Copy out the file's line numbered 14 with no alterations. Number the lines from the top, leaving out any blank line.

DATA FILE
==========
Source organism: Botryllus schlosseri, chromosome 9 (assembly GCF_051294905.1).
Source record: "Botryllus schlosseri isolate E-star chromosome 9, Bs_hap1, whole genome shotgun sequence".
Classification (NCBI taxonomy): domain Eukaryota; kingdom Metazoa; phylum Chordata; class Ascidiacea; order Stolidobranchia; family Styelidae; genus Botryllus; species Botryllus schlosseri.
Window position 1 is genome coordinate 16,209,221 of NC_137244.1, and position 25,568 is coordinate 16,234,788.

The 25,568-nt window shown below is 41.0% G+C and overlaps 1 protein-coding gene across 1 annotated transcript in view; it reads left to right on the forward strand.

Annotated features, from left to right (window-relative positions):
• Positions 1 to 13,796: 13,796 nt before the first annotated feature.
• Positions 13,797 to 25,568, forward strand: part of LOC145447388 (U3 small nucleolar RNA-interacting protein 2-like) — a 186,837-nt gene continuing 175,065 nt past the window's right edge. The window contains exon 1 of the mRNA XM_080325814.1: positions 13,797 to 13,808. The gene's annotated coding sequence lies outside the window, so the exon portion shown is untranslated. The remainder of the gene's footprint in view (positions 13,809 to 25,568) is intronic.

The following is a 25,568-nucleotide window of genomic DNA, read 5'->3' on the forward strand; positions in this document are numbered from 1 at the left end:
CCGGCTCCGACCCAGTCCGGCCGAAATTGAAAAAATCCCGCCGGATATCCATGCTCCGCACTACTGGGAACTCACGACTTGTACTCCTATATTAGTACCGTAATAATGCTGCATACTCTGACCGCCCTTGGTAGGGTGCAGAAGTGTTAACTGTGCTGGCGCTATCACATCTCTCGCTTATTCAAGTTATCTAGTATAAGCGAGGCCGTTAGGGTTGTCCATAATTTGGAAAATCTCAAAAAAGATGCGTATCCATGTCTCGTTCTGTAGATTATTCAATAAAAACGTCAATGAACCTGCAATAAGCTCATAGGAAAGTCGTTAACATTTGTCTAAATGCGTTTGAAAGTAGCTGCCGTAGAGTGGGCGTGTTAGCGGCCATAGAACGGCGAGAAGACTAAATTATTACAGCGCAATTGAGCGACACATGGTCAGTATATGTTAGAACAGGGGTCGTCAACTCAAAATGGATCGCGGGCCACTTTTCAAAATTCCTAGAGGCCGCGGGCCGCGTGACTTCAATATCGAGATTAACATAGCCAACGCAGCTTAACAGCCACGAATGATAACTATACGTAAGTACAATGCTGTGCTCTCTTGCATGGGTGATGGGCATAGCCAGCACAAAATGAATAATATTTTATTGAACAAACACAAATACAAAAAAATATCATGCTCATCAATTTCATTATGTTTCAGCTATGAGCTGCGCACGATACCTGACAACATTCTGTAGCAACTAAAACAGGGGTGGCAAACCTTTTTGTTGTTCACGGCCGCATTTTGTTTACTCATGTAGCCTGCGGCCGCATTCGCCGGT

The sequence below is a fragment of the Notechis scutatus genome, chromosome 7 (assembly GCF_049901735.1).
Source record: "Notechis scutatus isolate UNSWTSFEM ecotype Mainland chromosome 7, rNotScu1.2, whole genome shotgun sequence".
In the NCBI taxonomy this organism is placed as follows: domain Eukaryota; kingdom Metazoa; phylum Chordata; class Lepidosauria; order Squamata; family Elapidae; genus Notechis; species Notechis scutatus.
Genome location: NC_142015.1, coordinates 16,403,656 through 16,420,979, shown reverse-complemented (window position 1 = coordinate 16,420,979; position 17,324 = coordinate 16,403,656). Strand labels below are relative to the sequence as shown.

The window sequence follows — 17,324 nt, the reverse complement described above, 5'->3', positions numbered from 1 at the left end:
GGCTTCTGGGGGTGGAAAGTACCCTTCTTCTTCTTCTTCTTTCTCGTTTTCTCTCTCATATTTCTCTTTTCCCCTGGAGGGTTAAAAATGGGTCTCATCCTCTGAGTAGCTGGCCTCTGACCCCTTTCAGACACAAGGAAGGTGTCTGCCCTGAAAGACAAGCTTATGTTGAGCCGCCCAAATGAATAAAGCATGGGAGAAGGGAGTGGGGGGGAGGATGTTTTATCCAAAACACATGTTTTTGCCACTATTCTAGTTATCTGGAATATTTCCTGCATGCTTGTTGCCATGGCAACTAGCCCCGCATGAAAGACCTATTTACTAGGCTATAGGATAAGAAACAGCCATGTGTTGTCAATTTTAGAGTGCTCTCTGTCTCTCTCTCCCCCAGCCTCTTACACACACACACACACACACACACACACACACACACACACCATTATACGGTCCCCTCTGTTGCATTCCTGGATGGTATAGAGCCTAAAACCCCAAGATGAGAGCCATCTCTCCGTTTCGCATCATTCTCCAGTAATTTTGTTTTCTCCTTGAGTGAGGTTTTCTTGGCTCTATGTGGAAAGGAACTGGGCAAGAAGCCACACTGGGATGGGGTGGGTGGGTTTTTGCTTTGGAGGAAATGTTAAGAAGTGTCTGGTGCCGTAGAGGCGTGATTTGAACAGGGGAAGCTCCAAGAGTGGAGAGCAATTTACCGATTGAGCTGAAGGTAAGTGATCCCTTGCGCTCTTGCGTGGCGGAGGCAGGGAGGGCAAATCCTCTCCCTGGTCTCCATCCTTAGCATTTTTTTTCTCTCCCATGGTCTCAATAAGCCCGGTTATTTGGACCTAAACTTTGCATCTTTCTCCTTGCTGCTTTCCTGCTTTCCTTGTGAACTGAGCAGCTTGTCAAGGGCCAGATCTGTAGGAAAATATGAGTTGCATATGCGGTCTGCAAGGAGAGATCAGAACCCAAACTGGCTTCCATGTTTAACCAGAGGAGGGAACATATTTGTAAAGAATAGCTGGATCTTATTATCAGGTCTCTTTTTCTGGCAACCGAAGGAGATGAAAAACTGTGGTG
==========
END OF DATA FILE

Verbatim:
Genome location: NC_142015.1, coordinates 16,403,656 through 16,420,979, shown reverse-complemented (window position 1 = coordinate 16,420,979; position 17,324 = coordinate 16,403,656). Strand labels below are relative to the sequence as shown.